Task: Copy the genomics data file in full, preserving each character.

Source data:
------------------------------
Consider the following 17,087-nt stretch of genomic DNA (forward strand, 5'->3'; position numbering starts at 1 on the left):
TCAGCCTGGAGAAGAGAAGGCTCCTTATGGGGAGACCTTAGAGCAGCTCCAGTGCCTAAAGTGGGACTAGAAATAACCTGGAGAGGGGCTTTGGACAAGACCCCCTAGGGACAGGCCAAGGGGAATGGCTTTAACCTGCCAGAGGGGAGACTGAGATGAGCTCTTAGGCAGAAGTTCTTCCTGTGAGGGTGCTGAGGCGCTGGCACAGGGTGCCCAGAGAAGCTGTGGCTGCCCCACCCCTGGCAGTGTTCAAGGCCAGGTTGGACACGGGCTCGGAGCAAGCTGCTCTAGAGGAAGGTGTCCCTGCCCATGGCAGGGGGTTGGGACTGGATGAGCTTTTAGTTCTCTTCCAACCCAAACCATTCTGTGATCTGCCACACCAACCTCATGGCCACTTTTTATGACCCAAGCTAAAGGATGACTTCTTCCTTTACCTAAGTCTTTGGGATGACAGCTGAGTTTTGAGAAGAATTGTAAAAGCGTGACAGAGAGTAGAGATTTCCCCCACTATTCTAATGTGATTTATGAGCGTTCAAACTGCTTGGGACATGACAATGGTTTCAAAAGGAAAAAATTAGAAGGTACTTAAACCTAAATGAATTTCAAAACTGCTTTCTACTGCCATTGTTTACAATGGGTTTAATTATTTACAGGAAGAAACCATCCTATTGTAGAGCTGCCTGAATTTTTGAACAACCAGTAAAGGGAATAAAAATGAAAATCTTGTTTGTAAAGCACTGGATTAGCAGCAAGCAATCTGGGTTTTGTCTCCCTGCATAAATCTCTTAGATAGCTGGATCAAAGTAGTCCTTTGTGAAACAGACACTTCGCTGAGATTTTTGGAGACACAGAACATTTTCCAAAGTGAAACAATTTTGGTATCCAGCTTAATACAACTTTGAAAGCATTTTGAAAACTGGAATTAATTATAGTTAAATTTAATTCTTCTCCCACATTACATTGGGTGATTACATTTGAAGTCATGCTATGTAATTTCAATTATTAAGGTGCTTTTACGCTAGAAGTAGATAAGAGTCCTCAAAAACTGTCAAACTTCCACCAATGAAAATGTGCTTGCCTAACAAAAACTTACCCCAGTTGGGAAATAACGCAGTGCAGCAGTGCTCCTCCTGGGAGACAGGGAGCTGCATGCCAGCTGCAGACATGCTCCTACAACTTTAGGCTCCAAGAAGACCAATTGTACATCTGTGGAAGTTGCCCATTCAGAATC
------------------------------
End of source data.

Consider the following 17,087-nt stretch of genomic DNA (forward strand, 5'->3'; position numbering starts at 1 on the left):
TCAGCCTGGAGAAGAGAAGGCTCCTTATGGGGAGACCTTAGAGCAGCTCCAGTGCCTAAAGTGGGACTAGAAATAACCTGGAGAGGGGCTTTGGACAAGACCCCCTAGGGACAGGCCAAGGGGAATGGCTTTAACCTGCCAGAGGGGAGACTGAGATGAGCTCTTAGGCAGAAGTTCTTCCTGTGAGGGTGCTGAGGCGCTGGCACAGGGTGCCCAGAGAAGCTGTGGCTGCCCCACCCCTGGCAGTGTTCAAGGCCAGGTTGGACACGGGCTCGGAGCAAGCTGCTCTAGAGGAAGGTGTCCCTGCCCATGGCAGGGGGTTGGGACTGGATGAGCTTTTAGTTCTCTTCCAACCCAAACCATTCTGTGATCTGCCACACCAACCTCATGGCCACTTTTTATGACCCAAGCTAAAGGATGACTTCTTCCTTTACCTAAGTCTTTGGGATGACAGCTGAGTTTTGAGAAGAATTGTAAAAGCGTGACAGAGAGTAGAGATTTCCCCCACTATTCTAATGTGATTTATGAGCGTTCAAACTGCTTGGGACATGACAATGGTTTCAAAAGGAAAAAATTAGAAGGTACTTAAACCTAAATGAATTTCAAAACTGCTTTCTACTGCCATTGTTTACAATGGGTTTAATTATTTACAGGAAGAAACCATCCTATTGTAGAGCTGCCTGAATTTTTGAACAACCAGTAAAGGGAATAAAAATGAAAATCTTGTTTGTAAAGCACTGGATTAGCAGCAAGCAATCTGGGTTTTGTCTCCCTGCATAAATCTCTTAGATAGCTGGATCAAAGTAGTCCTTTGTGAAACAGACACTTCGCTGAGATTTTTGGAGACACAGAACATTTTCCAAAGTGAAACAATTTTGGTATCCAGCTTAATACAACTTTGAAAGCATTTTGAAAACTGGAATTAATTATAGTTAAATTTAATTCTTCTCCCACATTACATTGGGTGATTACATTTGAAGTCATGCTATGTAATTTCAATTATTAAGGTGCTTTTACGCTAGAAGTAGATAAGAGTCCTCAAAAACTGTCAAACTTCCACCAATGAAAATGTGCTTGCCTAACAAAAACTTACCCCAGTTGGGAAATAACGCAGTGCAGCAGTGCTCCTCCTGGGAGACAGGGAGCTGCATGCCAGCTGCAGACATGCTCCTACAACTTTAGGCTCCAAGAAGACCAATTGTACATCTGTGGAAGTTGCCCATTCAGAATC